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Thursday, 11 December 2014 09:09

International students are showcased at Medicine Hat College

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International retention officer Michele Josey gets an opportunity to participate in the oragami as Shunsuke Fujimura watches. International retention officer Michele Josey gets an opportunity to participate in the oragami as Shunsuke Fujimura watches.

There is a growing number of immigrants and newcomers making southern Alberta their home. This includes a high number of international students who make up the student population at the Medicine Hat College.

There are 230 visiting students who come from approximately 25 different countries in Asia, Africa and Latin America and Mexico. This only represents students who are visiting, not students born in other countries that have come here as immigrants or refugées and are studying full time.
To give that perspective, the 2012-2013 enrolment figures includes full time (equivalent): 2,422 with the total headcount (in credit programs) topping out at 4,126.
Administration takes that to heart and the international education department makes it a priority to ensure those students are recognized. This is why International Education Week (IEW) from Nov. 17-21 is so important.
Michele Josey, student retention officer with international education, says the school is definitely diverse.
“There has become a larger presence of international students in the school. They are an asset to our classrooms,” explains Josey. “They all come from different political, as well as socio-economic communities.”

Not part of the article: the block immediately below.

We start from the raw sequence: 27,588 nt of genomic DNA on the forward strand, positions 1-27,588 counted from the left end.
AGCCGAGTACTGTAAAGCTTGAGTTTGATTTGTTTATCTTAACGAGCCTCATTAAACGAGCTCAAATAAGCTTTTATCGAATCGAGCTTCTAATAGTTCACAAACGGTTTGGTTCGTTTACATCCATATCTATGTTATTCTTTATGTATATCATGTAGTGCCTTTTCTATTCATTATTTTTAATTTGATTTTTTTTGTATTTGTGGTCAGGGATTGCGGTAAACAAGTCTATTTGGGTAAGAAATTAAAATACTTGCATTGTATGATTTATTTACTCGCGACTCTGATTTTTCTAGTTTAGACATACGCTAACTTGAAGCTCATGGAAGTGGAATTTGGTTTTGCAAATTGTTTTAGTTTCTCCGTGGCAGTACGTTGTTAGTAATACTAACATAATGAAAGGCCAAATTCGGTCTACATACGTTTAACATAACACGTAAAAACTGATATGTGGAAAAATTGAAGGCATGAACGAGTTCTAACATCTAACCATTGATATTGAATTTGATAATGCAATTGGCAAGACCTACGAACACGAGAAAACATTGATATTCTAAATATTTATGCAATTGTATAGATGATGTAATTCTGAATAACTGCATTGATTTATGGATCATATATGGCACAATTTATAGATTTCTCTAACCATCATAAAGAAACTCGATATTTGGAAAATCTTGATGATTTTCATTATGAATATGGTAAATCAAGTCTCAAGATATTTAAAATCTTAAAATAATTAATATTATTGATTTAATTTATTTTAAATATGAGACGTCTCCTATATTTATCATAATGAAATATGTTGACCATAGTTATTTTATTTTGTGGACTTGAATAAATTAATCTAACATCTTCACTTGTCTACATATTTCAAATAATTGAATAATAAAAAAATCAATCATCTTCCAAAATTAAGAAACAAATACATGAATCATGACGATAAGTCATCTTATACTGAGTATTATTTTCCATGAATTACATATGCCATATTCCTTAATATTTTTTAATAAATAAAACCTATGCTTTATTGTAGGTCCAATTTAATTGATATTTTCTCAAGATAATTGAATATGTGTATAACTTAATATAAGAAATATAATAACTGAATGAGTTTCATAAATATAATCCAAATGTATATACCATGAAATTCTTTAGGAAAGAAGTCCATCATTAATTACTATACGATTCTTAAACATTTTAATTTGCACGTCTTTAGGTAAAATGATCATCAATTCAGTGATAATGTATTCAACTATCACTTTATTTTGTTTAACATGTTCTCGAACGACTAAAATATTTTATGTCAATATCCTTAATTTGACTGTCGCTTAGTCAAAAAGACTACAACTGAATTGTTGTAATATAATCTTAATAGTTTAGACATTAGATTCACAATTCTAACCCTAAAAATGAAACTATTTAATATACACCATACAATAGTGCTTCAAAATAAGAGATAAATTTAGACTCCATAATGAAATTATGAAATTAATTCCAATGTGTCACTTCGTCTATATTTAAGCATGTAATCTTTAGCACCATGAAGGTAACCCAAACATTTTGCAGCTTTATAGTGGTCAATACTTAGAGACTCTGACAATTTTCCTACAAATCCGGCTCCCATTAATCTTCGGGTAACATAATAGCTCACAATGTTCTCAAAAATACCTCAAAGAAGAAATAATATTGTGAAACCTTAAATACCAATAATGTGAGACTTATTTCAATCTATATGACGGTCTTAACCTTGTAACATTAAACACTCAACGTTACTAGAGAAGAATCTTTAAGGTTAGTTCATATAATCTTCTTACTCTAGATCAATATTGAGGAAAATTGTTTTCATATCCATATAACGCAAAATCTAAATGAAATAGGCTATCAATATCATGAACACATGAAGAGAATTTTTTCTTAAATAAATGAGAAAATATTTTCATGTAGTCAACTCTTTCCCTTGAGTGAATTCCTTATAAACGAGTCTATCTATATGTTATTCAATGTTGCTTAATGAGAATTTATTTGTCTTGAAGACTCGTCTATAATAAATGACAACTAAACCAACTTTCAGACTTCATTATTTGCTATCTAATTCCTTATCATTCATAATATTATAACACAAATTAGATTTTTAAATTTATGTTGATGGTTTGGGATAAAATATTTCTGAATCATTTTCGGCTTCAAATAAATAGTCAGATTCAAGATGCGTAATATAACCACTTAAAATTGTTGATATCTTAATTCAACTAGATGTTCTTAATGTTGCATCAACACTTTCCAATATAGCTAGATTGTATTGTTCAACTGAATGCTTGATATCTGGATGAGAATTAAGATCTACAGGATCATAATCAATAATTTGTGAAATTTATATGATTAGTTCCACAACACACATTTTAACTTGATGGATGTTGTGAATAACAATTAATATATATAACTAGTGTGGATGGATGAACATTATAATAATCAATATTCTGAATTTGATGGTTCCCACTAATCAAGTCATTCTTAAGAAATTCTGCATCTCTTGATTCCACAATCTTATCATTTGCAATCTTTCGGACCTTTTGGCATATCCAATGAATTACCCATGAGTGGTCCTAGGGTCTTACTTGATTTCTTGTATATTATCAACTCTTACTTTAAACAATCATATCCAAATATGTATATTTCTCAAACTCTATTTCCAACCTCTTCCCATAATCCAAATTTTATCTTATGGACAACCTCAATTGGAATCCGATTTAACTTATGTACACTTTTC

Included in international week were lectures by global tourism and marketing instructors Rick Robinson and Gail Williams; ecotourism and outdoor leadership instructor Russel Krasnuik; as well as presentations by The Connection, an inter-cultural association based out of Medicine Hat; and staff from international education. Cultural demonstrations included a student fashion show, Thai Chi instruction, origami demonstration and a talent show.
 Josey says it all went well and hopes to improve on activities next year.
“It was a great week, but really hectic,” explains Josey. “I’ve been asking my team for some constructive criticism. It’s really important for us to be doing international week ... it’s important to celebrate the diversity. We all come from somewhere and have a diverse background.”
Josey says there’s such a high turnover rate amongst international students from year to year. While there are some who are full-time students who will stay full-term to get diplomas, a majority are here for a shorter period of time three months to a year and here to learn English. Because the students aren’t here for an overly long time, it’s more difficult to make close friends or even take the time to understand what the different cultures are about, hence the popularity of the International Students Week.
“People look forward to the fashion show and the talent show,” says Josey who adds the number of performers varies from year to year. They do try to host activities in and around the cafeteria and eating area, such as the aforementioned show and calligraphy.
“Some of the other demonstrations we’ll have to get out in the public more. They’re never highly visible so we try to get them out there. We don’t have a captive audience in the school (with students going from class to class), so we try to do it at lunch time around the cafeteria when people may stop for the day.”

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Ryan Dahlman

Managing Editor